Hypoadrenalism is not associated with early mortality during tuberculosis treatment in Malawi
Source: The International Journal of Tuberculosis and Lung Disease, Volume 12, Number 3, March 2008 , pp. 314-318(5)
Abstract:SETTING: In the developing world, early mortality within 1 month of commencing tuberculosis (TB) treatment is high, particularly with human immunodeficiency virus (HIV) co-infection. In Malawi, 40% of those who die do so in the first month of treatment. Reasons remain unclear and may include delayed diagnosis, opportunistic infections, immune restoration inflammatory syndrome (IRIS) or malnutrition. One possible contributing factor is underlying hypoadrenalism associated with TB-HIV, exacerbated by rifampicin (RMP) induction of P450 and glucocorticoid metabolism.
OBJECTIVE: To assess the prevalence of hypoadrenalism in TB patients before and after commencement of TB treatment, and relationship with early mortality.
DESIGN: Prospective descriptive study assessing hypoadrenalism before and after anti-tuberculosis treatment, HIV status and outcome up to 3 months post-treatment.
RESULTS: Of 51 patients enrolled, 29 (56.9%) were female (median age 32 years, range 18–62). Of 43 patients HIV-tested, 38 (88.3%) were HIV-positive and 15.7% died within the first month. At 3 months, 11 (21.6%) were known to have died. Adequate cortisol levels were found in 49/51 (95.9%) before commencing RMP. Neither of the two with reduced response died. All 34 patients revealed adequate cortisol responses at 2 weeks.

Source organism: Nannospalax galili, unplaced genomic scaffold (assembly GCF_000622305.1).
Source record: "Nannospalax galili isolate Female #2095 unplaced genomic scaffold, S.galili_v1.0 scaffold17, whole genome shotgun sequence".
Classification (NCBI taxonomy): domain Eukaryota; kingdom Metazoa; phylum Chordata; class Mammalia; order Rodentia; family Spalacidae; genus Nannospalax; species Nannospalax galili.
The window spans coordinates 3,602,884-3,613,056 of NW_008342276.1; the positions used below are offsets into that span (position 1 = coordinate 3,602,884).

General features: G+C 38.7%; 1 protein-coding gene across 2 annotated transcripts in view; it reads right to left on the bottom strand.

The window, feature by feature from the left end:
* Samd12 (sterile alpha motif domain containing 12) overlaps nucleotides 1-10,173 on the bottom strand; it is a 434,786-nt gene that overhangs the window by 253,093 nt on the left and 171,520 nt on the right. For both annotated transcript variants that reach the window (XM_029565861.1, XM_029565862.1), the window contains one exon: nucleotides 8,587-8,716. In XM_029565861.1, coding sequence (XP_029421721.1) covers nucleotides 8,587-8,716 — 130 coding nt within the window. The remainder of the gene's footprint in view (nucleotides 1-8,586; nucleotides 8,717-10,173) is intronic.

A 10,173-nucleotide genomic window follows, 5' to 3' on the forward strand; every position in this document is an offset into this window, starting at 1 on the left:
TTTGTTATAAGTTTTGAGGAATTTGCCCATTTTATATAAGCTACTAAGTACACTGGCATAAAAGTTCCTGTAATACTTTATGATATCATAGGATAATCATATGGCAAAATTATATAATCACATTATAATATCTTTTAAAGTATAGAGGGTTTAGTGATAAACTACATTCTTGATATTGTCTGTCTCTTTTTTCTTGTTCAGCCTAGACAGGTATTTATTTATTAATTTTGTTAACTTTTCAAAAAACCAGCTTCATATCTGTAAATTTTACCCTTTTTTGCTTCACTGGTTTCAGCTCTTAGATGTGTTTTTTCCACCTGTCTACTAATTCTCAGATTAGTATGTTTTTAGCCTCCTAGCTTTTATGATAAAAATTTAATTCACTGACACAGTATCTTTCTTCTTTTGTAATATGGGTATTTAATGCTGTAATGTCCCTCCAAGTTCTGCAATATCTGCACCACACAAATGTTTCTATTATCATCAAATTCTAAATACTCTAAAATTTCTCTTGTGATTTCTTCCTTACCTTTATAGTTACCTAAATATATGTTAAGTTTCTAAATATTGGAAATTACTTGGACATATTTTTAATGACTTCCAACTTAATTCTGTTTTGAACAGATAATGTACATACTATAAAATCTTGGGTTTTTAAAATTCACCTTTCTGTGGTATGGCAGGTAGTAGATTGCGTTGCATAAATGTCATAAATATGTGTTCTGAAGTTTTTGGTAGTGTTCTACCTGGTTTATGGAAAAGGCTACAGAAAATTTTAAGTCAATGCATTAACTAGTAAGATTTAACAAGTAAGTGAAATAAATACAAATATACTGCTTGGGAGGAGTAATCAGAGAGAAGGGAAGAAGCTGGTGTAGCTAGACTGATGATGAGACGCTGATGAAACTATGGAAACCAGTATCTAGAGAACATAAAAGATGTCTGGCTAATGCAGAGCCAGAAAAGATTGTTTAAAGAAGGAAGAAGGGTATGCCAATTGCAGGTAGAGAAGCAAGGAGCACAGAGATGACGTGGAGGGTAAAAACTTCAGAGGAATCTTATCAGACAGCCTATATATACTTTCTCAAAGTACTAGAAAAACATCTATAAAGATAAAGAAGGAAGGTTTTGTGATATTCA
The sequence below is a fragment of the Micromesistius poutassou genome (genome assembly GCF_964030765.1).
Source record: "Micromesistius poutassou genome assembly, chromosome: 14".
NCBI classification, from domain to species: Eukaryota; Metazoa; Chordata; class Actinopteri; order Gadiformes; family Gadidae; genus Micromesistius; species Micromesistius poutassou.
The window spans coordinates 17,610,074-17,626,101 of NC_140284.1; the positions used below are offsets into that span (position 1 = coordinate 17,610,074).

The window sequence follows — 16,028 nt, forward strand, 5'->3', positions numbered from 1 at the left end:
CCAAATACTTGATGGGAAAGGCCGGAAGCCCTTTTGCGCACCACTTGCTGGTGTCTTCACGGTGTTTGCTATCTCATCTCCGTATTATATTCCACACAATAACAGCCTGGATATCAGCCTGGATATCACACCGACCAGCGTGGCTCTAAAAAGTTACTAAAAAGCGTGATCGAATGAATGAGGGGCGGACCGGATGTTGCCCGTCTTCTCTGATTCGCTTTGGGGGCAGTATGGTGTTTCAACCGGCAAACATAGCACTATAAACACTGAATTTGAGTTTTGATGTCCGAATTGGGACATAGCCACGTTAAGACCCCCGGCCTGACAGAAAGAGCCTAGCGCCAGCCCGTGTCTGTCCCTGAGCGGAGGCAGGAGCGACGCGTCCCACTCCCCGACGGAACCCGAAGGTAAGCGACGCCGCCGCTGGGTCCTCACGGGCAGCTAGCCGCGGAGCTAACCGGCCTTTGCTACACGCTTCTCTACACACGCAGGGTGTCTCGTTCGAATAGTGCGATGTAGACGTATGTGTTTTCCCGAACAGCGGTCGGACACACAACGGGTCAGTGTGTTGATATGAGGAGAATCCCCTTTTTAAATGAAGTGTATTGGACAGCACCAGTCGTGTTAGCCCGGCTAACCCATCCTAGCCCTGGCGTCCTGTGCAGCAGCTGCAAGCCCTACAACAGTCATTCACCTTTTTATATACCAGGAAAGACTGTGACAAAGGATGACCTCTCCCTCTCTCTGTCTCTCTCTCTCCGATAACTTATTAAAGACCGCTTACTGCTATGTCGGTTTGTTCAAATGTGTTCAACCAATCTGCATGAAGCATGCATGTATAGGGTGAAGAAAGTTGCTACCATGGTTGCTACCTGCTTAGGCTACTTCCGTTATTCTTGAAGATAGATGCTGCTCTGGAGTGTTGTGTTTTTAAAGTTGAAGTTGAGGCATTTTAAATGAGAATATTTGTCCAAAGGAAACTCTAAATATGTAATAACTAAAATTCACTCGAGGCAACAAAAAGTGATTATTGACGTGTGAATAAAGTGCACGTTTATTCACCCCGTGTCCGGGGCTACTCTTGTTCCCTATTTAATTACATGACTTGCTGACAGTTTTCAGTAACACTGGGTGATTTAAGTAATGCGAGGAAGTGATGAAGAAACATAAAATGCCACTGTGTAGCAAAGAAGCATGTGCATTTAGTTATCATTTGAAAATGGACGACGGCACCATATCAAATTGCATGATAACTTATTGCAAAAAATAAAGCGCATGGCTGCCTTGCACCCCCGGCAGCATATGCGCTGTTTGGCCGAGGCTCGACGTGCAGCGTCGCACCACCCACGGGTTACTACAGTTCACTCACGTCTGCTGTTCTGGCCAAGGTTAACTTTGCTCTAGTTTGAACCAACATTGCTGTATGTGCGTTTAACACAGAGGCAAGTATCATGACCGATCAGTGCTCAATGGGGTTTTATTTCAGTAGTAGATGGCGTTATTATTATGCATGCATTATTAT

CONCLUSION: No evidence of hypoadrenalism was found in this first study to assess adrenal function and outcome of anti-tuberculosis treatment.
Document Type: Regular Paper
Affiliations: 1: Department of Medicine, College of Medicine, University of Malawi, Blantyre, Malawi; Tropical and Infectious Diseases Unit, Royal Liverpool University Hospital, Liverpool, UK; Liverpool School of Tropical Medicine, Liverpool, UK 2: Department of Medicine, College of Medicine, University of Malawi, Blantyre, Malawi 3: Department of Clinical Chemistry, University of Liverpool, Liverpool, UK 4: Liverpool School of Tropical Medicine, Liverpool, UK 5: Department of Pharmacology & Therapeutics, University of Liverpool, Liverpool, UK
Publication date: March 1, 2008
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